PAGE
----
Sally Mann, Candy Cigarette, 1989, gelatin silver print, 66 x 76 cm; courtesy Gagosian Gallery
'Few photographers of any time or place have matched Sally Mann's steadiness of simple eyesight, her serene technical brilliance and the clearly communicated eloquence she derives from her subjects, human and otherwise – subjects observed with an ardor that is all but indistinguishable from love.'
– Reynolds Price in Time Magazine (2001)
Everything about the work of Sally Mann (b. Lexington, VA, US, 1951) breathes atmosphere, whether we are talking about the portraits of her growing children, her photographs of the natural world around her, or the death and transience she depicts in such a unique way. Her use of antique cameras and 19th-century photographic processes gives her work an almost tangible authenticity. Her unique view of the world, and the way she manages to capture it, have made her one of the most important photographers in the United States. This autumn, the Hague Museum of Photography is showing the five best-known series by this highly individual photographer, centred around her two great loves: The Family and The Land.
After graduating from college in 1974, Mann returned to her hometown of Lexington, Virginia, where she concentrated on photography. Her Immediate Family series (1984 / 1994) instantly brought her international fame. For ten years, she had photographed her children as they grew up on her farm in Virginia, following their development from childhood to adolescence, picturing them as they swam and played, and as their bodies changed. Conservative Christians objected to the way she had portrayed her children, but Mann herself saw nothing at all controversial in this series. It simply showed her growing children through the eyes of an inspired photographer and loving mother.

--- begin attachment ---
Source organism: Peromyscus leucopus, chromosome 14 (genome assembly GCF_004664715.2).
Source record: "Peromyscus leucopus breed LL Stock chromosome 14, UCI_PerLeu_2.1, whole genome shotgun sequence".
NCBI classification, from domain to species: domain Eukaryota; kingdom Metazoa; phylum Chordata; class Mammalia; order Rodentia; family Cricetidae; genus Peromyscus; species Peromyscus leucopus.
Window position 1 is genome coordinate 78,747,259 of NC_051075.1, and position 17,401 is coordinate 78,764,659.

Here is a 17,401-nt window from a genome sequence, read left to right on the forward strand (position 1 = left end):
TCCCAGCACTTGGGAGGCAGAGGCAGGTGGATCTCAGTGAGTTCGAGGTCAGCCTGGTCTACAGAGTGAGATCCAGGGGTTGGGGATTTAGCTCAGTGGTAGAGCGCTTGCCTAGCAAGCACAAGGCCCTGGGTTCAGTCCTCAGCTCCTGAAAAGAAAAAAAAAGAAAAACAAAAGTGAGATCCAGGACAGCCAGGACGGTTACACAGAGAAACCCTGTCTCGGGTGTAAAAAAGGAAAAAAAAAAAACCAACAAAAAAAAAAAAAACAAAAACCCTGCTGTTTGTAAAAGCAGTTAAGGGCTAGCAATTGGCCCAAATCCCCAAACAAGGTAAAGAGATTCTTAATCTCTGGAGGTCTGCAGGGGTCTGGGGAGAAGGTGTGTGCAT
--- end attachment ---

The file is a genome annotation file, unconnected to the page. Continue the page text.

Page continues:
After photographing her children for ten years, Mann turned her lens on nature and the landscape of her home state Virginia for her 1993 / 1994 series Motherland: Virginia. For the series Deep South (1996 / 1998) she travelled to the southern states, where the history of the Civil War is omnipresent. ‘These pictures are about the rivers of blood, of tears, of sweat that Africans poured into the dark soil of their thankless new home,’ she wrote. Mann captured the historic landscape using a 19th-century camera and 19th-century developing techniques, including the wet plate collodion method. The photographs, which are characterised by light-stains and variations in focus, give the landscape an eerie feel that reveals the continued presence of its past.
In the series What Remains (2000 / 2004) Sally Mann shifted her focus from growing children, nature and the ever-present past, to death and transience. After a fugitive committed suicide on her property, she became fascinated by the eternal process whereby nature reclaims everything, returning it to its normal state. She dug up the remains of her pet greyhound to photograph what was left of her after 18 months in the ground. Her fascination with the theme led her to go one step further in recording this unstoppable process. In the garden of a forensic institute she photographed the bodies that had been placed among the trees, plants and bushes until they reached the right stage of decomposition for forensic study. The 2004 series Faces brings Mann full circle, and is the hopeful conclusion to What Remains. It is a series of portraits of her now adult children produced using the collodion method. In this series, again, the value of her antique techniques is clear, enabling her to produce images that are authentic in a way that could never be achieved using a computer. And that authenticity is the first thing one feels when looking at her work.